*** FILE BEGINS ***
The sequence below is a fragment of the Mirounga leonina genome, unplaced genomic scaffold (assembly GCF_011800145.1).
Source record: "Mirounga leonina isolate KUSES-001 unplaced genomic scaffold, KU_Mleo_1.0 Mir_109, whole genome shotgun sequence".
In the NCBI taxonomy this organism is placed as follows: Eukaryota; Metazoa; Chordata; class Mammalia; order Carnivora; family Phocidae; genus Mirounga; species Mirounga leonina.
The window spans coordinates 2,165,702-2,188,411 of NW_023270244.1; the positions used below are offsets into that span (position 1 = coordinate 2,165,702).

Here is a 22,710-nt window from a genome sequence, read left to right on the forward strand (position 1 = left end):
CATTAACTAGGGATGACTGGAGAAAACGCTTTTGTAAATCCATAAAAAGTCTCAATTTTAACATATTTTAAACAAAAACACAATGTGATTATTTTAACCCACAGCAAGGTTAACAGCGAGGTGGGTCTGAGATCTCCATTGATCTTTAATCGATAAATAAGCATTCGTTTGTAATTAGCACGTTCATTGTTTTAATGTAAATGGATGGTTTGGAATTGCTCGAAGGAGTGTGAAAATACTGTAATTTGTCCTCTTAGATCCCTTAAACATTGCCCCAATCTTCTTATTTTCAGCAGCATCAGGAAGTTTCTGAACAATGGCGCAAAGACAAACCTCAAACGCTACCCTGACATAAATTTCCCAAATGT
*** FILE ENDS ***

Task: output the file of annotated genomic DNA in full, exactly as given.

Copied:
The sequence below is a fragment of the Mirounga leonina genome, unplaced genomic scaffold (assembly GCF_011800145.1).
Source record: "Mirounga leonina isolate KUSES-001 unplaced genomic scaffold, KU_Mleo_1.0 Mir_109, whole genome shotgun sequence".
In the NCBI taxonomy this organism is placed as follows: Eukaryota; Metazoa; Chordata; class Mammalia; order Carnivora; family Phocidae; genus Mirounga; species Mirounga leonina.
The window spans coordinates 2,165,702-2,188,411 of NW_023270244.1; the positions used below are offsets into that span (position 1 = coordinate 2,165,702).

Here is a 22,710-nt window from a genome sequence, read left to right on the forward strand (position 1 = left end):
CATTAACTAGGGATGACTGGAGAAAACGCTTTTGTAAATCCATAAAAAGTCTCAATTTTAACATATTTTAAACAAAAACACAATGTGATTATTTTAACCCACAGCAAGGTTAACAGCGAGGTGGGTCTGAGATCTCCATTGATCTTTAATCGATAAATAAGCATTCGTTTGTAATTAGCACGTTCATTGTTTTAATGTAAATGGATGGTTTGGAATTGCTCGAAGGAGTGTGAAAATACTGTAATTTGTCCTCTTAGATCCCTTAAACATTGCCCCAATCTTCTTATTTTCAGCAGCATCAGGAAGTTTCTGAACAATGGCGCAAAGACAAACCTCAAACGCTACCCTGACATAAATTTCCCAAATGT